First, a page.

I wouldn't recommend self-incorporation with a non-lawyer - anymore than I would tell a film producer-client what actors to hire in a motion picture - or anymore than I would tell a D.P.-client what lens to utilize on a certain film shot. As will soon be true on a film production set, everybody has their very own job to do. And I believe that as soon as the producer lets a qualified entertainment lawyer do his / her job, things will begin to gel for the film production in methods couldn't even be originally foreseen by the movie producer.
2. SOLICITING INVESTMENT: This issue also often constitutes a wake-up call of sorts. Let's claim that the film producer wants to produce a motion picture with other people's money. (No, not a unique scenario). The film producer will probably start soliciting funds for the movie from so-called "passive" investors in a variety of possible ways, and could possibly start collecting some monies as a result. Sometimes this occurs ahead of the entertainment lawyer hearing about this post facto from his / her client.
If the film producer is not just a lawyer, then a producer should not think of "trying this at home" ;.Want it or not, the entertainment lawyer opines, the film producer will thereby be selling securities to people. If the producer promises investors some pie-in-the-sky results in the context with this inherently speculative business called film, and then collects money on the cornerstone of that representation, believe me, the film producer may have even more grave problems than conscience to deal with. Securities compliance work is among probably the most difficult of matters faced by an entertainment attorney.
As both entertainment lawyers and securities lawyers will opine, botching a solicitation for film (or any other) investment might have severe and federally-mandated consequences. Irrespective of how great the film script is, it's never worth monetary fines and jail time - as well as the veritable unspooling of the unfinished movie if and once the producer gets nailed. Even while, it's shocking to see how many ersatz film producers in real life make an effort to float their very own "investment prospectus", detailed with boastful anticipated multipliers of the box office figures of the famed motion pictures "E.T." and "Jurassic Park" combined. They draft these monstrosities with their very own sheer creativity and imagination, but usually without entertainment or film lawyer and other legal counsel. I'm certain that a few of these producers think of themselves as "visionaries" while writing the prospectus. Entertainment attorneys and the remaining bar, and bench, may tend to consider them, instead, as prospective 'Defendants' ;.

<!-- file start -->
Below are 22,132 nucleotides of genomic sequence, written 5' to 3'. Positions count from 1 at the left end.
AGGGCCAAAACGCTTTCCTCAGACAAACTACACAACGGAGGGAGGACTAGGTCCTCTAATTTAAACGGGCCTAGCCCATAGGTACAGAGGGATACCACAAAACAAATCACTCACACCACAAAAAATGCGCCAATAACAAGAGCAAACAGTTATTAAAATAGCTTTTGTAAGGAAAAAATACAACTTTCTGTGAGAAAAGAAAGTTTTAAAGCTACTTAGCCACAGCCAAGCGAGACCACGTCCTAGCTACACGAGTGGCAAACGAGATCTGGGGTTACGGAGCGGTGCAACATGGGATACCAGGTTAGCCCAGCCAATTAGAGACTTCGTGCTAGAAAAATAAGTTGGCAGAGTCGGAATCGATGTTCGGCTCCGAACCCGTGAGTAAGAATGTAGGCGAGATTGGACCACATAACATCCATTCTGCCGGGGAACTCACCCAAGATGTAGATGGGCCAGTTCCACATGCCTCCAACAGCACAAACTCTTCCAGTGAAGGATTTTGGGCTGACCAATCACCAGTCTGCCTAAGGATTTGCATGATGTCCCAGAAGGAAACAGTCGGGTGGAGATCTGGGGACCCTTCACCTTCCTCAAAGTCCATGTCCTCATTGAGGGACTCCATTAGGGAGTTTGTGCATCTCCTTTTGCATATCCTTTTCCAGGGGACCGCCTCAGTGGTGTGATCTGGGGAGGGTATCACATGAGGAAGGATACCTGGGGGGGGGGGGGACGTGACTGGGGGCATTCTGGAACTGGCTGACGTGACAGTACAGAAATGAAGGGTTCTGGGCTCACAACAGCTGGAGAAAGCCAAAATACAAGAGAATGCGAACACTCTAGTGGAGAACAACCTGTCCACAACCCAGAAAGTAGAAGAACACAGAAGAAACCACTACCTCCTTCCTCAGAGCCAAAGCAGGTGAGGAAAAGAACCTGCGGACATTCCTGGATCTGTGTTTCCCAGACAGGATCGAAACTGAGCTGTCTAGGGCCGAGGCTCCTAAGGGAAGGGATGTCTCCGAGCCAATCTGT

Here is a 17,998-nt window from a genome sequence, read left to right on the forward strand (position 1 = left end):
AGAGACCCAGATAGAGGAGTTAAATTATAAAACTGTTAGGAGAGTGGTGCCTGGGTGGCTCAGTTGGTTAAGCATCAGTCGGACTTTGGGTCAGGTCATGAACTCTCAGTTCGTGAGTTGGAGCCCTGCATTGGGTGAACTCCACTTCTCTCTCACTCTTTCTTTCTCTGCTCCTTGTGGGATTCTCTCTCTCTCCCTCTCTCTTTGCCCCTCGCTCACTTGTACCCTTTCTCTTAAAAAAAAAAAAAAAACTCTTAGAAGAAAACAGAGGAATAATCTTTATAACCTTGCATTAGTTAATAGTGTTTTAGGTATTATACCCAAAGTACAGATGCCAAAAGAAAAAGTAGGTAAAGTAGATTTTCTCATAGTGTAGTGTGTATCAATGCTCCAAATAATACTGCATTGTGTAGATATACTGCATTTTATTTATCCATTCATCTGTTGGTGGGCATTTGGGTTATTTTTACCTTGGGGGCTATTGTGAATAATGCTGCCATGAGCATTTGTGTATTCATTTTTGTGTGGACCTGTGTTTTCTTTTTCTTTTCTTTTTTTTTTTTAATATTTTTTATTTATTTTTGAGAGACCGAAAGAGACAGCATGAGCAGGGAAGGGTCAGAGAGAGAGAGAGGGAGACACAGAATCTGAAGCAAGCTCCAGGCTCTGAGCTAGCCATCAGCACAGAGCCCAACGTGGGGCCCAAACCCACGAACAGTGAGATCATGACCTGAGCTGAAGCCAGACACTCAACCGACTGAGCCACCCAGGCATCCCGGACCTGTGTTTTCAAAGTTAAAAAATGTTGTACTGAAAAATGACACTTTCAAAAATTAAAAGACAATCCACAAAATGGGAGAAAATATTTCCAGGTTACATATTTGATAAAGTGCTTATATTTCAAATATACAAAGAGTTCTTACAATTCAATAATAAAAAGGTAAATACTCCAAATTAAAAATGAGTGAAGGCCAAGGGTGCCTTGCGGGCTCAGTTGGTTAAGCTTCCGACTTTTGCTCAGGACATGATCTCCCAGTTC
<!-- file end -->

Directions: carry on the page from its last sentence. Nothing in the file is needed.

3. DEALING WITH THE GUILDS: Let's think that the film producer has decided, even without entertainment attorney guidance yet, that the production entity will have to be described as a signatory to collective bargaining agreements of unions such as Screen Actors Guild (SAG), the Directors Guild (DGA), and/or the Writers Guild (WGA). This is a subject matter area that some film producers can handle themselves, particularly producers with experience. However, if the film producer are able it, the producer should consult with a film lawyer or entertainment lawyer prior to making even any initial contact with the guilds. The producer should certainly consult with an entertainment attorney or film lawyer prior to issuing any writings to the guilds, or signing any one of their documents. Failure to plan out these guild problems with film or entertainment attorney counsel beforehand, could result in problems and expenses that sometimes ensure it is cost-prohibitive to thereafter continue with the picture's further production.
4. CONTRACTUAL AFFAIRS GENERALLY: A movie production's agreements should all take writing, and not saved until the last second, as any entertainment attorney will observe. It will be more expensive to create film counsel in, late in the day - sort of like booking an airline flight a few days before the planned travel. A movie producer should remember a plaintiff suing for breach of a bungled contract might not only seek money for damages, but can also seek the equitable relief of an injunction (translation: "Judge, stop this production... stop this motion picture... stop this film... Cut!").
A movie producer doesn't want to suffer a right back claim for talent compensation, or perhaps a disgruntled location-landlord, or state child labor authorities - threatening to enjoin or shut the movie production down for reasons that might have been easily avoided by careful planning, drafting, research, and communication with one's film lawyer or entertainment lawyer. The movie production's agreements must be drafted properly by the entertainment attorney, and must be customized to encompass the special characteristics of the production.
As an entertainment lawyer, I have seen non-lawyer film producers try to accomplish their very own legal drafting for their very own pictures. As stated above, some few are lucky, and remain underneath the proverbial radar. But look at this: if the film producer sells or options the project, one of the first items that the film distributor or film buyer (or its own film and entertainment attorney counsel) may wish to see, is the "chain of title" and development and production file, detailed with all signed agreements. The production's insurance carrier could also want to see these same documents. So might the guilds, too. And their entertainment lawyers. The documents should be written so as to survive the audience.